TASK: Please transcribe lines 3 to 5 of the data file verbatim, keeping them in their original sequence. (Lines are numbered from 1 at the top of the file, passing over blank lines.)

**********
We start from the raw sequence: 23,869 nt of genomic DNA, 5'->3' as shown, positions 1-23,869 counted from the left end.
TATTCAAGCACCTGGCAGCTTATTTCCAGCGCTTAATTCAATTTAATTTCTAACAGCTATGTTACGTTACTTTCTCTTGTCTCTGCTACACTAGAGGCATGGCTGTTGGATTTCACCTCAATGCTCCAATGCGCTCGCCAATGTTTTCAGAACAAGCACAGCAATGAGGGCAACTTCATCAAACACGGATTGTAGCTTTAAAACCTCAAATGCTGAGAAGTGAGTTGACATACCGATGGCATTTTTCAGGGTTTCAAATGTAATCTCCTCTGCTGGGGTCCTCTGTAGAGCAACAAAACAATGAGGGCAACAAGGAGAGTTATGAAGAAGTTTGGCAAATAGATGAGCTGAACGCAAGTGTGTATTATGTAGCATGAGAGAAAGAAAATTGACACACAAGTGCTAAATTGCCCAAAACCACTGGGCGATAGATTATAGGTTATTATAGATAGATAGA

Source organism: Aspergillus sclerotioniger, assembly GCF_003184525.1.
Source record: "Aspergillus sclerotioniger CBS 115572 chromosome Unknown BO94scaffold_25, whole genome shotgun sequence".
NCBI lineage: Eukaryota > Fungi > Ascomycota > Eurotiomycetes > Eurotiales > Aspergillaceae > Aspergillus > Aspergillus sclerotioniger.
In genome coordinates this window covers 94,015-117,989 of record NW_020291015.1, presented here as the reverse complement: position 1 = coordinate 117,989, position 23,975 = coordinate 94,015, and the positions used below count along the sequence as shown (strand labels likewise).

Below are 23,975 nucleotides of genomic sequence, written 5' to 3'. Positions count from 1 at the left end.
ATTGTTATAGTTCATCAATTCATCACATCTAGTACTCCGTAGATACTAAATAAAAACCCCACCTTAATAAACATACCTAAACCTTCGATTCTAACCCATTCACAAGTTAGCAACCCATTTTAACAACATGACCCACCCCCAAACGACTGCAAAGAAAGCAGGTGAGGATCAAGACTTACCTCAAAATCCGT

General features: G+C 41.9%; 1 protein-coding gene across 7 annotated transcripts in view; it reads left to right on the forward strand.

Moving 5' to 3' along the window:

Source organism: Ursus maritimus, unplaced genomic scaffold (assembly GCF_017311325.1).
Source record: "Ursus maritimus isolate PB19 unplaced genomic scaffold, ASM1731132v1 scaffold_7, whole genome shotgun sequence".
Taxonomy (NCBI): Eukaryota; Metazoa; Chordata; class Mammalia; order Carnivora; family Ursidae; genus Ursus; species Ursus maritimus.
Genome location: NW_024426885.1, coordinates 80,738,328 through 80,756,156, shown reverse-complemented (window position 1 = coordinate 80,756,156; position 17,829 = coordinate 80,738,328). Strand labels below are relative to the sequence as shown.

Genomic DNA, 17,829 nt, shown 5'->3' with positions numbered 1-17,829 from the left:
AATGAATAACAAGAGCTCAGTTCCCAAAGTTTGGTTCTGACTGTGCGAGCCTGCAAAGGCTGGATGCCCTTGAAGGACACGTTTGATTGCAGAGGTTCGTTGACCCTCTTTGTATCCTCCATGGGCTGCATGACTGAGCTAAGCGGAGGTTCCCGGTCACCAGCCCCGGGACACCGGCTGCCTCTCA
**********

Source organism: Aspergillus sclerotioniger, assembly GCF_003184525.1.
Source record: "Aspergillus sclerotioniger CBS 115572 chromosome Unknown BO94scaffold_25, whole genome shotgun sequence".
NCBI lineage: Eukaryota > Fungi > Ascomycota > Eurotiomycetes > Eurotiales > Aspergillaceae > Aspergillus > Aspergillus sclerotioniger.